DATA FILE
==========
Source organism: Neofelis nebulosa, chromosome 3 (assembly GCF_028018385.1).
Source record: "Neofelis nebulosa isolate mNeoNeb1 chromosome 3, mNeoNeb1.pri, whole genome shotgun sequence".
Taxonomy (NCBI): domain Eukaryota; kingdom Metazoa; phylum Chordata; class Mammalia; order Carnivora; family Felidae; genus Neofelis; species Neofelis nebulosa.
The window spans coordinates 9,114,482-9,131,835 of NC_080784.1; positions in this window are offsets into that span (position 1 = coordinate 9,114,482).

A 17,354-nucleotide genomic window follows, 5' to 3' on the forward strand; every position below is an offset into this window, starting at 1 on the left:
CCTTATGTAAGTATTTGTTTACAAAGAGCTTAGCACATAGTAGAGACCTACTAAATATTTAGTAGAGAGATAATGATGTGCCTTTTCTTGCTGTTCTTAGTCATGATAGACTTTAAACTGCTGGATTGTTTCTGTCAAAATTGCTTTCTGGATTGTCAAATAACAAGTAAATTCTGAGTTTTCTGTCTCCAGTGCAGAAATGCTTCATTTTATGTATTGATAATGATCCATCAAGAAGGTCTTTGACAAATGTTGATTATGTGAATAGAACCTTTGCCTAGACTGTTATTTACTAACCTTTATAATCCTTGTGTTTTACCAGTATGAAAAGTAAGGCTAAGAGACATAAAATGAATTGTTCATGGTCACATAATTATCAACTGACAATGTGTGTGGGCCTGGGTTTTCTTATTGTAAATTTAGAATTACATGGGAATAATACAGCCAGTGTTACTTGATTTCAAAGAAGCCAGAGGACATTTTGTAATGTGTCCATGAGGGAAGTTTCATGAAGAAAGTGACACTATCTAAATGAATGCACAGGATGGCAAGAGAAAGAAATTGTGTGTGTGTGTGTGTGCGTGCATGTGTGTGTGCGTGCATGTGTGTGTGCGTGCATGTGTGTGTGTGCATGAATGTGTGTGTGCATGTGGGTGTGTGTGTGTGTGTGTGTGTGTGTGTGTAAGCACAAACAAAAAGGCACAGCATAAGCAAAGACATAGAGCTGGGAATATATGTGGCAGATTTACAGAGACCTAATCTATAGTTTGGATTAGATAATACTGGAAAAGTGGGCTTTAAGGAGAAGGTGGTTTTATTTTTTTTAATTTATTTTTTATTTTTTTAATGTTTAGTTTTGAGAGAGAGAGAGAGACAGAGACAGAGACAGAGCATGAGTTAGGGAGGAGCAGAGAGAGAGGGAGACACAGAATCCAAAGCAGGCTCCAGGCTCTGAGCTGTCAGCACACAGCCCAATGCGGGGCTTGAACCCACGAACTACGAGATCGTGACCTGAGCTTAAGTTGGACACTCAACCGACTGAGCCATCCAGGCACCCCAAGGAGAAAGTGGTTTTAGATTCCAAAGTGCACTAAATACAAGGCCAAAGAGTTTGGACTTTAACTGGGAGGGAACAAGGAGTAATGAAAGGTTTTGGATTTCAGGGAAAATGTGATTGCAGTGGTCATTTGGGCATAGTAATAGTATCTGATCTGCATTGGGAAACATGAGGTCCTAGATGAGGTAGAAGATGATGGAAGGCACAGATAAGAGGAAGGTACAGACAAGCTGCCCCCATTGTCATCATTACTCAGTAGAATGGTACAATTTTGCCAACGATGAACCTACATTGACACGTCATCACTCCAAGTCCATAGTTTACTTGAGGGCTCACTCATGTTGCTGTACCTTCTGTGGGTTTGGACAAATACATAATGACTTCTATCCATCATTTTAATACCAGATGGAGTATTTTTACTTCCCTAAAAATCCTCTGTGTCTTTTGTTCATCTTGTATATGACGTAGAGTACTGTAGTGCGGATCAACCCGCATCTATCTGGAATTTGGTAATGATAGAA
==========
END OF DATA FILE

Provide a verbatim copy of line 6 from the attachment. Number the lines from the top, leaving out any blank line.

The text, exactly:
CCTTATGTAAGTATTTGTTTACAAAGAGCTTAGCACATAGTAGAGACCTACTAAATATTTAGTAGAGAGATAATGATGTGCCTTTTCTTGCTGTTCTTAGTCATGATAGACTTTAAACTGCTGGATTGTTTCTGTCAAAATTGCTTTCTGGATTGTCAAATAACAAGTAAATTCTGAGTTTTCTGTCTCCAGTGCAGAAATGCTTCATTTTATGTATTGATAATGATCCATCAAGAAGGTCTTTGACAAATGTTGATTATGTGAATAGAACCTTTGCCTAGACTGTTATTTACTAACCTTTATAATCCTTGTGTTTTACCAGTATGAAAAGTAAGGCTAAGAGACATAAAATGAATTGTTCATGGTCACATAATTATCAACTGACAATGTGTGTGGGCCTGGGTTTTCTTATTGTAAATTTAGAATTACATGGGAATAATACAGCCAGTGTTACTTGATTTCAAAGAAGCCAGAGGACATTTTGTAATGTGTCCATGAGGGAAGTTTCATGAAGAAAGTGACACTATCTAAATGAATGCACAGGATGGCAAGAGAAAGAAATTGTGTGTGTGTGTGTGTGCGTGCATGTGTGTGTGCGTGCATGTGTGTGTGCGTGCATGTGTGTGTGTGCATGAATGTGTGTGTGCATGTGGGTGTGTGTGTGTGTGTGTGTGTGTGTGTGTAAGCACAAACAAAAAGGCACAGCATAAGCAAAGACATAGAGCTGGGAATATATGTGGCAGATTTACAGAGACCTAATCTATAGTTTGGATTAGATAATACTGGAAAAGTGGGCTTTAAGGAGAAGGTGGTTTTATTTTTTTTAATTTATTTTTTATTTTTTTAATGTTTAGTTTTGAGAGAGAGAGAGAGACAGAGACAGAGACAGAGCATGAGTTAGGGAGGAGCAGAGAGAGAGGGAGACACAGAATCCAAAGCAGGCTCCAGGCTCTGAGCTGTCAGCACACAGCCCAATGCGGGGCTTGAACCCACGAACTACGAGATCGTGACCTGAGCTTAAGTTGGACACTCAACCGACTGAGCCATCCAGGCACCCCAAGGAGAAAGTGGTTTTAGATTCCAAAGTGCACTAAATACAAGGCCAAAGAGTTTGGACTTTAACTGGGAGGGAACAAGGAGTAATGAAAGGTTTTGGATTTCAGGGAAAATGTGATTGCAGTGGTCATTTGGGCATAGTAATAGTATCTGATCTGCATTGGGAAACATGAGGTCCTAGATGAGGTAGAAGATGATGGAAGGCACAGATAAGAGGAAGGTACAGACAAGCTGCCCCCATTGTCATCATTACTCAGTAGAATGGTACAATTTTGCCAACGATGAACCTACATTGACACGTCATCACTCCAAGTCCATAGTTTACTTGAGGGCTCACTCATGTTGCTGTACCTTCTGTGGGTTTGGACAAATACATAATGACTTCTATCCATCATTTTAATACCAGATGGAGTATTTTTACTTCCCTAAAAATCCTCTGTGTCTTTTGTTCATCTTGTATATGACGTAGAGTACTGTAGTGCGGATCAACCCGCATCTATCTGGAATTTGGTAATGATAGAA